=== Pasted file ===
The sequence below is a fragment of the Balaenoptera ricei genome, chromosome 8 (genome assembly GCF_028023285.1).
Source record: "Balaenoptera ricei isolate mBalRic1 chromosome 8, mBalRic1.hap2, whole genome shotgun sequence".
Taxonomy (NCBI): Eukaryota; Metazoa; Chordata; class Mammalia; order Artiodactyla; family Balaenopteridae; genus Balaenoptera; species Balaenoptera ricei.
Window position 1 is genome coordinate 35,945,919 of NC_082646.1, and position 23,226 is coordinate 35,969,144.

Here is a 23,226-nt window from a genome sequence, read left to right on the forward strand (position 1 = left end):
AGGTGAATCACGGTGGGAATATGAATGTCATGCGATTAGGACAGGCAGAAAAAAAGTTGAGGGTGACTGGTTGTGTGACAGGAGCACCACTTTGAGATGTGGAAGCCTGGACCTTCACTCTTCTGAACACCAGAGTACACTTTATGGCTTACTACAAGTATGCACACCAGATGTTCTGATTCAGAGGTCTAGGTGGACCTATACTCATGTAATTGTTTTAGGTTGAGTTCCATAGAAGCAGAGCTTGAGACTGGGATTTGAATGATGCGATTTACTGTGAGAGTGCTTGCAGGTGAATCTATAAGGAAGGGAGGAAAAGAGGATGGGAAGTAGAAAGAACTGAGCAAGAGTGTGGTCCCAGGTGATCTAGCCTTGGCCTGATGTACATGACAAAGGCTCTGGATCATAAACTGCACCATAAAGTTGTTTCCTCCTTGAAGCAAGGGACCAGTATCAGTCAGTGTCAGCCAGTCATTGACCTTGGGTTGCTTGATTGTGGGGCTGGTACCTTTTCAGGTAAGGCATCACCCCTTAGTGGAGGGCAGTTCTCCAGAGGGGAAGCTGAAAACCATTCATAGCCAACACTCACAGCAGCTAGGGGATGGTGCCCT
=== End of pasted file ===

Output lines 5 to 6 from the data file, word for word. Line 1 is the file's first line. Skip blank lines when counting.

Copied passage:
Here is a 23,226-nt window from a genome sequence, read left to right on the forward strand (position 1 = left end):
AGGTGAATCACGGTGGGAATATGAATGTCATGCGATTAGGACAGGCAGAAAAAAAGTTGAGGGTGACTGGTTGTGTGACAGGAGCACCACTTTGAGATGTGGAAGCCTGGACCTTCACTCTTCTGAACACCAGAGTACACTTTATGGCTTACTACAAGTATGCACACCAGATGTTCTGATTCAGAGGTCTAGGTGGACCTATACTCATGTAATTGTTTTAGGTTGAGTTCCATAGAAGCAGAGCTTGAGACTGGGATTTGAATGATGCGATTTACTGTGAGAGTGCTTGCAGGTGAATCTATAAGGAAGGGAGGAAAAGAGGATGGGAAGTAGAAAGAACTGAGCAAGAGTGTGGTCCCAGGTGATCTAGCCTTGGCCTGATGTACATGACAAAGGCTCTGGATCATAAACTGCACCATAAAGTTGTTTCCTCCTTGAAGCAAGGGACCAGTATCAGTCAGTGTCAGCCAGTCATTGACCTTGGGTTGCTTGATTGTGGGGCTGGTACCTTTTCAGGTAAGGCATCACCCCTTAGTGGAGGGCAGTTCTCCAGAGGGGAAGCTGAAAACCATTCATAGCCAACACTCACAGCAGCTAGGGGATGGTGCCCT